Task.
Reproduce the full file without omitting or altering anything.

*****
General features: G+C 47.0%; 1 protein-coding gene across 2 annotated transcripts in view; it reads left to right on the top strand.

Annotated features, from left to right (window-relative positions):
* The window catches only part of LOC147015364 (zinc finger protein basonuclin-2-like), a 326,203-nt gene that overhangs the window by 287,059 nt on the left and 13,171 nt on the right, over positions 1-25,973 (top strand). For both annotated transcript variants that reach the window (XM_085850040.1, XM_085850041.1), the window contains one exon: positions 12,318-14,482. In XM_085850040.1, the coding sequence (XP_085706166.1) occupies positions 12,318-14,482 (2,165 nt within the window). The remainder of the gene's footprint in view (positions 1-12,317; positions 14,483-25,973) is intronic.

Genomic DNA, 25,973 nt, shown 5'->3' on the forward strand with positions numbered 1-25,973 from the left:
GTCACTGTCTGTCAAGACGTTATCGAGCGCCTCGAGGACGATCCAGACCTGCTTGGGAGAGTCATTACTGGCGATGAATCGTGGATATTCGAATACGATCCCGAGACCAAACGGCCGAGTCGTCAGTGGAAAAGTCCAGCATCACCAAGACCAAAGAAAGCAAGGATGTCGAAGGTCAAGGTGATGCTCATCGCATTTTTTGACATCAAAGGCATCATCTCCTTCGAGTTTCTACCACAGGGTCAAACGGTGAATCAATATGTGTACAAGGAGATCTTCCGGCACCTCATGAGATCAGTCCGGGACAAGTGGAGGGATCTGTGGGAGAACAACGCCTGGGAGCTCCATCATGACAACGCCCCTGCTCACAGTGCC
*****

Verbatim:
General features: G+C 47.0%; 1 protein-coding gene across 2 annotated transcripts in view; it reads left to right on the top strand.

Annotated features, from left to right (window-relative positions):
* The window catches only part of LOC147015364 (zinc finger protein basonuclin-2-like), a 326,203-nt gene that overhangs the window by 287,059 nt on the left and 13,171 nt on the right, over positions 1-25,973 (top strand). For both annotated transcript variants that reach the window (XM_085850040.1, XM_085850041.1), the window contains one exon: positions 12,318-14,482. In XM_085850040.1, the coding sequence (XP_085706166.1) occupies positions 12,318-14,482 (2,165 nt within the window). The remainder of the gene's footprint in view (positions 1-12,317; positions 14,483-25,973) is intronic.

Genomic DNA, 25,973 nt, shown 5'->3' on the forward strand with positions numbered 1-25,973 from the left:
GTCACTGTCTGTCAAGACGTTATCGAGCGCCTCGAGGACGATCCAGACCTGCTTGGGAGAGTCATTACTGGCGATGAATCGTGGATATTCGAATACGATCCCGAGACCAAACGGCCGAGTCGTCAGTGGAAAAGTCCAGCATCACCAAGACCAAAGAAAGCAAGGATGTCGAAGGTCAAGGTGATGCTCATCGCATTTTTTGACATCAAAGGCATCATCTCCTTCGAGTTTCTACCACAGGGTCAAACGGTGAATCAATATGTGTACAAGGAGATCTTCCGGCACCTCATGAGATCAGTCCGGGACAAGTGGAGGGATCTGTGGGAGAACAACGCCTGGGAGCTCCATCATGACAACGCCCCTGCTCACAGTGCC